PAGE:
Peter "Pete" Bonacchi


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If you have been following DPI for some time you will recognize the photo “Vietnam Vets“, Brooklyn, N. Y. (1985). It is the last of the four rotating photos on our homepage. The soldier on the right with the Purple Heart and Silver Star was my very good friend Peter “Pete” Bonacchi. Pete is buried in Arlington National Cemetery, section 60. This section is in the front part of the cemetery overlooking the Potomac about halfway between the front entrance and the Pentagon.

In 1985 I was attempting to write a book about the difficulties of returning Vietnam Veterans in adjusting to civilian life. Pete had served in the Brown Water Navy during his time in Vietnam. He introduced me to a number of other vets who were having difficulties adjusting. In Vietnam, an RPG rocket had taken off part of Pete’s right leg, and so he was using a prosthetic. On May 7, 1985 New York City held a welcome home parade for Vietnam Veterans. Pete asked me to join in the march. I told him that I had served in Korea, but he insisted that I was “one of them” and so in the dark, morning hours I drove into Brooklyn to assemble at Cadman Plaza with Pete’s group. To say that Pete was the “leader of the pack” was an understatement. Everyone looked up to him. Many men were in uniform, and I had a partial uniform on which I had not worn for 15 years. Emotions ran high for me. I’m not ashamed to say that I was crying that morning.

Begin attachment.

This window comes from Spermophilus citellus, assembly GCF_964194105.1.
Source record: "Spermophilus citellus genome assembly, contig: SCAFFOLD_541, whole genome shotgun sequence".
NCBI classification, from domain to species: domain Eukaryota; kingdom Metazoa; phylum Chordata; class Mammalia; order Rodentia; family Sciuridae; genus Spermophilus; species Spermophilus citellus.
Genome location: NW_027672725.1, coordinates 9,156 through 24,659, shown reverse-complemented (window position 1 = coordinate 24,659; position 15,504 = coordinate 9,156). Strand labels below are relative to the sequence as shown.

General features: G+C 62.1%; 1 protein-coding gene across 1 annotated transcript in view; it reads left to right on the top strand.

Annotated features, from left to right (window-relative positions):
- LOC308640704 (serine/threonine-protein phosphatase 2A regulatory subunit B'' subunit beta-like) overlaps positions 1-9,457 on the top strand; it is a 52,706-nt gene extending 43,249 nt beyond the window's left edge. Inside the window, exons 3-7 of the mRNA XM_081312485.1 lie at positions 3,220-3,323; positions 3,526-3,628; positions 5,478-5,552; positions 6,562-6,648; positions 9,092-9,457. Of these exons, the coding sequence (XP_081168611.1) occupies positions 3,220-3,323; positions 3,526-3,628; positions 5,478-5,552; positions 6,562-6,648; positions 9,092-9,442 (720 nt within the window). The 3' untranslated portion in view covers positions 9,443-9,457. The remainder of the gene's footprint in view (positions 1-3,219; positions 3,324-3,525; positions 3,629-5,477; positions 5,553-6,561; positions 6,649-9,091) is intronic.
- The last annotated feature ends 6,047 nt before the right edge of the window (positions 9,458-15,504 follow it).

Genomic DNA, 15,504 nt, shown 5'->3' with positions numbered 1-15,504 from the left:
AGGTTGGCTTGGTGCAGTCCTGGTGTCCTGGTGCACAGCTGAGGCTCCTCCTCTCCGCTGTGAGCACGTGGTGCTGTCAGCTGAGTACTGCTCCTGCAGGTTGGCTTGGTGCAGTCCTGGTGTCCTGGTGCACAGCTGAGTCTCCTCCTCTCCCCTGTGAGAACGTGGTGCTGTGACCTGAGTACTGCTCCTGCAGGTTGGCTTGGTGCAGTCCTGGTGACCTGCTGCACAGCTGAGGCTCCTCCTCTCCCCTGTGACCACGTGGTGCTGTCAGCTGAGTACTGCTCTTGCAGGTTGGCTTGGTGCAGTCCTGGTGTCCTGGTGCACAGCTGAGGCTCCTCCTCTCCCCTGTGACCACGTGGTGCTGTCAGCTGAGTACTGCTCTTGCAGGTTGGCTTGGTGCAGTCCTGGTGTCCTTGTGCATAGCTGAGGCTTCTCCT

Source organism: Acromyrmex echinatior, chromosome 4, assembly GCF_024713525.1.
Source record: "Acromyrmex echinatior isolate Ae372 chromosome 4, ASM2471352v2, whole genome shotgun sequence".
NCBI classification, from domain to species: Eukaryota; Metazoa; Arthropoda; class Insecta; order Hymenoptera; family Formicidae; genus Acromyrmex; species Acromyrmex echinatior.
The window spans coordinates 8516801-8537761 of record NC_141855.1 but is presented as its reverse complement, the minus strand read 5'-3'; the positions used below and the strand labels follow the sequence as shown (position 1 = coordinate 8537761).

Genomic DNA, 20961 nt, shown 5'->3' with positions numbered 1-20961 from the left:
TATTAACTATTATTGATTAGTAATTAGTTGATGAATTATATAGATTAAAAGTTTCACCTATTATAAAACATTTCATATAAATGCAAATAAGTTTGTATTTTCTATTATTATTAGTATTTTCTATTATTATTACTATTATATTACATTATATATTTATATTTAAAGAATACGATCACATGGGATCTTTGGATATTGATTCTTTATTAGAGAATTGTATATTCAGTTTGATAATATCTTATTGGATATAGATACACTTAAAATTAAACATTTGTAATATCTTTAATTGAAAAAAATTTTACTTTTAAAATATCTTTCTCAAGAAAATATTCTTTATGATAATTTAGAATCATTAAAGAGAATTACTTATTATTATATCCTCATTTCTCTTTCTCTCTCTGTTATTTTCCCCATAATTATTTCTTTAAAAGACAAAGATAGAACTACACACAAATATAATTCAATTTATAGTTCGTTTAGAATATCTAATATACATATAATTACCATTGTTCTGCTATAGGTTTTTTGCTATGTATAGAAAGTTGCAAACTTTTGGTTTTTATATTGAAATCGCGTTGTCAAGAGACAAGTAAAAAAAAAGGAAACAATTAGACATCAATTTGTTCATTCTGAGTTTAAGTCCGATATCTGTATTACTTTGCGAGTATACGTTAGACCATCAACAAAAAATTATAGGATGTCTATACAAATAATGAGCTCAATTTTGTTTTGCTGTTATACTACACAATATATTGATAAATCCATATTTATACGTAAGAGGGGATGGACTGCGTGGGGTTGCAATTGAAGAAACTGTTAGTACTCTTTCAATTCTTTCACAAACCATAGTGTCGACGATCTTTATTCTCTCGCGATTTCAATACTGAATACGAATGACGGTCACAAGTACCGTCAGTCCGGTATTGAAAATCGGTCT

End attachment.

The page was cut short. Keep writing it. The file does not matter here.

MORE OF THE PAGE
Pete Bonacchi on the right. Assembly at Cadman Plaza, Brooklyn

Pete Bonacchi on the right. Assembly at Cadman Plaza, Brooklyn

The march began to advance over the Brooklyn Bridge and then down Broadway, the “Canyon of Heroes”. People were throwing confetti from the office buildings, and the march ended at Battery Plaza. How often does one get to be a participant in such an event? The answer is, never! One day Pete and I decided to take a trip from Brooklyn down to Washington, D. C. to go to the “Vietnam Wall”. Down and back in one day just on a whim. But a day I will never forget. Pete was luckier than any of the other men he introduced me to or so I thought. These other veterans died one by one from either suicide or Agent Orange. They really had died in Vietnam but just didn’t know it. And so the book was never completed. Pete married and became a father. He and his family moved to Florida. My wife and I visited him and his family one time. We used to send Christmas cards to each other for years. One day we received a call that Pete had died. He had some pains and had died from Agent Orange poisoning. If there is a dedication for DPI that I could make it is to Pete Bonacchi, my friend.

The photo of his grave marker was taken from an app in the iTunes store called Grave Locator. It searches the database at Arlington National Cemetery providing the location, directions to and photo of grave markers of those who are buried at the cemetery.